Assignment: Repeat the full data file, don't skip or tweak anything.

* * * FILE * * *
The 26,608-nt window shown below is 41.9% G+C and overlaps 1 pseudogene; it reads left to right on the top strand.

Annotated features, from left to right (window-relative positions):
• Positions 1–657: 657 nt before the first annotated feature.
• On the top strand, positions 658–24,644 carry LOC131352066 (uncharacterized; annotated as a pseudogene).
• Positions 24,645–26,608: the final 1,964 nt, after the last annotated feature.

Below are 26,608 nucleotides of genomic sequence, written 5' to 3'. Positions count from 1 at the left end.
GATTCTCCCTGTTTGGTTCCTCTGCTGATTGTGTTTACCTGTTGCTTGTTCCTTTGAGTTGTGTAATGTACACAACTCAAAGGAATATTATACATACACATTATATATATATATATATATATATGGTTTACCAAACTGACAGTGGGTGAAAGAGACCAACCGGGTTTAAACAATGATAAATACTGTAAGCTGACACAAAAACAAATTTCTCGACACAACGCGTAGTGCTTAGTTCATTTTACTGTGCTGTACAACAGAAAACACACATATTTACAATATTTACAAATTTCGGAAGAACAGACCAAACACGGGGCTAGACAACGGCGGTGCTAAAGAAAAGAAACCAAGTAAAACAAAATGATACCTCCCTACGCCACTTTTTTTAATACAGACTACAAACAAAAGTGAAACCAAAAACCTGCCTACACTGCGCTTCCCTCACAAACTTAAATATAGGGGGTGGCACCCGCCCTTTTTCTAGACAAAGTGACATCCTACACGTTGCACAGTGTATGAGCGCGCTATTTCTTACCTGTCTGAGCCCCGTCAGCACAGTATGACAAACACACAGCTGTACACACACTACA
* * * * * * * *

The 26,608-nt window shown below is 41.9% G+C and overlaps 1 pseudogene; it reads left to right on the top strand.

Annotated features, from left to right (window-relative positions):
• Positions 1–657: 657 nt before the first annotated feature.
• On the top strand, positions 658–24,644 carry LOC131352066 (uncharacterized; annotated as a pseudogene).
• Positions 24,645–26,608: the final 1,964 nt, after the last annotated feature.

Below are 26,608 nucleotides of genomic sequence, written 5' to 3'. Positions count from 1 at the left end.
GATTCTCCCTGTTTGGTTCCTCTGCTGATTGTGTTTACCTGTTGCTTGTTCCTTTGAGTTGTGTAATGTACACAACTCAAAGGAATATTATACATACACATTATATATATATATATATATATATGGTTTACCAAACTGACAGTGGGTGAAAGAGACCAACCGGGTTTAAACAATGATAAATACTGTAAGCTGACACAAAAACAAATTTCTCGACACAACGCGTAGTGCTTAGTTCATTTTACTGTGCTGTACAACAGAAAACACACATATTTACAATATTTACAAATTTCGGAAGAACAGACCAAACACGGGGCTAGACAACGGCGGTGCTAAAGAAAAGAAACCAAGTAAAACAAAATGATACCTCCCTACGCCACTTTTTTTAATACAGACTACAAACAAAAGTGAAACCAAAAACCTGCCTACACTGCGCTTCCCTCACAAACTTAAATATAGGGGGTGGCACCCGCCCTTTTTCTAGACAAAGTGACATCCTACACGTTGCACAGTGTATGAGCGCGCTATTTCTTACCTGTCTGAGCCCCGTCAGCACAGTATGACAAACACACAGCTGTACACACACTACA